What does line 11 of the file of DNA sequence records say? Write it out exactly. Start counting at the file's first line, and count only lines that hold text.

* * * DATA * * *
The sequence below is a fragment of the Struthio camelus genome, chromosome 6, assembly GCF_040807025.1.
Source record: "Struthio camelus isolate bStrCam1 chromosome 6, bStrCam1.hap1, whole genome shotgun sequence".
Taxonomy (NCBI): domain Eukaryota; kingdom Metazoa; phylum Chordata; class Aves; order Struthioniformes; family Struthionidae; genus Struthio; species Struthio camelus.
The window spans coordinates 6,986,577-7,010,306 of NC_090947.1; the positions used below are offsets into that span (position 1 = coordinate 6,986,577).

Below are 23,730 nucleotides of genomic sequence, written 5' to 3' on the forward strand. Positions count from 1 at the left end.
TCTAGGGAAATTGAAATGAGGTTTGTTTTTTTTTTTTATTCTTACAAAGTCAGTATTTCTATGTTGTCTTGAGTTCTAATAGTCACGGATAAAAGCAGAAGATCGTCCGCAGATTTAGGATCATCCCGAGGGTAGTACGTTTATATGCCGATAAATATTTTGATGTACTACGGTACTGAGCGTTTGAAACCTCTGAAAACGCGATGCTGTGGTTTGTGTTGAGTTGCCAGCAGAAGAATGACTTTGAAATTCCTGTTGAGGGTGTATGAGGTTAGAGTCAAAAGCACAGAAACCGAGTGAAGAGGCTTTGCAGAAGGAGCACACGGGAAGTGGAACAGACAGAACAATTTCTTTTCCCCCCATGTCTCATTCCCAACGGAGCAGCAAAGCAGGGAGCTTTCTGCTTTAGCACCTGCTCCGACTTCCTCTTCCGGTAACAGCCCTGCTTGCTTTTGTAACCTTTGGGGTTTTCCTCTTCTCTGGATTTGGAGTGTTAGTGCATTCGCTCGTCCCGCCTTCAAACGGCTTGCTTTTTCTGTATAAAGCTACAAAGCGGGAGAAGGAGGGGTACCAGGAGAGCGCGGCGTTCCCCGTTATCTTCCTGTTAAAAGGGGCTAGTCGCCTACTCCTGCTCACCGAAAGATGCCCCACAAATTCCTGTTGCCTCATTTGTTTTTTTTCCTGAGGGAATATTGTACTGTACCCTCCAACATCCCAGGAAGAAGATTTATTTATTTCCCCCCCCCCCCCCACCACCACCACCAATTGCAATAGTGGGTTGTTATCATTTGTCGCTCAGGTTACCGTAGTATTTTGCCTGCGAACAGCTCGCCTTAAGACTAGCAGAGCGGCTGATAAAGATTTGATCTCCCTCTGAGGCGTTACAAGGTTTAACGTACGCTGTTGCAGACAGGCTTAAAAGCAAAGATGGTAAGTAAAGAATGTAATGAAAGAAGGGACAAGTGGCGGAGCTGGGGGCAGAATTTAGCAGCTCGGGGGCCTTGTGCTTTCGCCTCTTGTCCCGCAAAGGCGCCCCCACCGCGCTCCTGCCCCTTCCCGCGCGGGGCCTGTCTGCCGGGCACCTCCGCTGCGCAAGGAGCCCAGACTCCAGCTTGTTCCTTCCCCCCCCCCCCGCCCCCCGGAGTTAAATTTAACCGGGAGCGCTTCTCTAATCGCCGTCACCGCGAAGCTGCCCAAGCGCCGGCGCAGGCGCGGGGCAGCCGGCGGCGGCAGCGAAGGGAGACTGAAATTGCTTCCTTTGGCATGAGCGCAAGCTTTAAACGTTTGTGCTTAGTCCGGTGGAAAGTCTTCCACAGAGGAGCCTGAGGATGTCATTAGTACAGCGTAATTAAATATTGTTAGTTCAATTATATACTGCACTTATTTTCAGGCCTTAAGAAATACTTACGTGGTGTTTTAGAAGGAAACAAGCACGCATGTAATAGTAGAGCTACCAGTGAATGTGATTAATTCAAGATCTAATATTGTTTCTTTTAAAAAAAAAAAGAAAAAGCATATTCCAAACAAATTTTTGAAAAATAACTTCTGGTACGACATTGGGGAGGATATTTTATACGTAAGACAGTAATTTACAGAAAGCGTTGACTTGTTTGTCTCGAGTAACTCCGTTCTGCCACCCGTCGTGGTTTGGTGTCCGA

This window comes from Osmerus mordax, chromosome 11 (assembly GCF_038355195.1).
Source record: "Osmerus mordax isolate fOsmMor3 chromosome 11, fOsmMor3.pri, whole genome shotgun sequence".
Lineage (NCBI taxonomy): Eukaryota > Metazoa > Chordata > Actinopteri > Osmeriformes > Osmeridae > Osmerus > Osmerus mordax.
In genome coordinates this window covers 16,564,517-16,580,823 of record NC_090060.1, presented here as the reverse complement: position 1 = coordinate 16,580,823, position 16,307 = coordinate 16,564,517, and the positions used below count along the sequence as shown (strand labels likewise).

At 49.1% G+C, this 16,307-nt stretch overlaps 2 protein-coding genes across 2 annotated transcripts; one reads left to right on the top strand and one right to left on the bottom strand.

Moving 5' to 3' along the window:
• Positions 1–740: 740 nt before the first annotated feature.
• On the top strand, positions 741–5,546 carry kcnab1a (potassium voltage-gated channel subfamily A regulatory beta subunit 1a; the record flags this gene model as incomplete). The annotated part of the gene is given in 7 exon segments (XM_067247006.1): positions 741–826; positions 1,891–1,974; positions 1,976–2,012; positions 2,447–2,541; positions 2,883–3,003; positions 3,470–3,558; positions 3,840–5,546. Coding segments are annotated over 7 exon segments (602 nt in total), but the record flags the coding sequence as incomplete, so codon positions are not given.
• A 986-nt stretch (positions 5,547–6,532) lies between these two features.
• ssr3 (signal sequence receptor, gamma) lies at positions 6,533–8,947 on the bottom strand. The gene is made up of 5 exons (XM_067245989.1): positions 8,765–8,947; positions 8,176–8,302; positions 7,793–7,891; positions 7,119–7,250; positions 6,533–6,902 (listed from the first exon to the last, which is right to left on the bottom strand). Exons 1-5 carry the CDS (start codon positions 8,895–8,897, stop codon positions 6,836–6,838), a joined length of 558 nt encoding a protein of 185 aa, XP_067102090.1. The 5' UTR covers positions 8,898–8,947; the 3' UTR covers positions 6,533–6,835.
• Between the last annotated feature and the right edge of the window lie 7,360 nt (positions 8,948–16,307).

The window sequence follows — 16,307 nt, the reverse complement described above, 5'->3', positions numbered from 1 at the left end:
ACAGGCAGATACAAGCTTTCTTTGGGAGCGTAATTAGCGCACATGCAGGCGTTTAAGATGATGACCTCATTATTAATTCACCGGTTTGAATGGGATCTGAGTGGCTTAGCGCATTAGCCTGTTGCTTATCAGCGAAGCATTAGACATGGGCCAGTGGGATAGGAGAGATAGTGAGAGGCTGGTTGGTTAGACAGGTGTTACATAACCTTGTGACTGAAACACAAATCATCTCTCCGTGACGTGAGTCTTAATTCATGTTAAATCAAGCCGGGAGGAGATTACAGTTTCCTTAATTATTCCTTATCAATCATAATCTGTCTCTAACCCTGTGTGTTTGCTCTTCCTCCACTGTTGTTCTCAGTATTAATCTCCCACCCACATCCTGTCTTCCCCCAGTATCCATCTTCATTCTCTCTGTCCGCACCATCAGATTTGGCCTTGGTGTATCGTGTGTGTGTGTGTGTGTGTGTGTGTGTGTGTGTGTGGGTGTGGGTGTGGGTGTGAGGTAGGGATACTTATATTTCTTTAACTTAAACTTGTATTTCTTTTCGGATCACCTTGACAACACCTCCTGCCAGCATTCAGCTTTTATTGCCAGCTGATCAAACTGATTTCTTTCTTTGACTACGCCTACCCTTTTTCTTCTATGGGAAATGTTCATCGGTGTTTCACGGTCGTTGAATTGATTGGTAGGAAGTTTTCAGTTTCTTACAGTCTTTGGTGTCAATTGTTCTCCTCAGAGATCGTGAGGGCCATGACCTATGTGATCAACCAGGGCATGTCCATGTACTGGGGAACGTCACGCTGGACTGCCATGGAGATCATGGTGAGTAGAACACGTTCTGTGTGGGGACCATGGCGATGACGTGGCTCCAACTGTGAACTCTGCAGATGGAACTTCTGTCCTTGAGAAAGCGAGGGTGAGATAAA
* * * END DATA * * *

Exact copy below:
At 49.1% G+C, this 16,307-nt stretch overlaps 2 protein-coding genes across 2 annotated transcripts; one reads left to right on the top strand and one right to left on the bottom strand.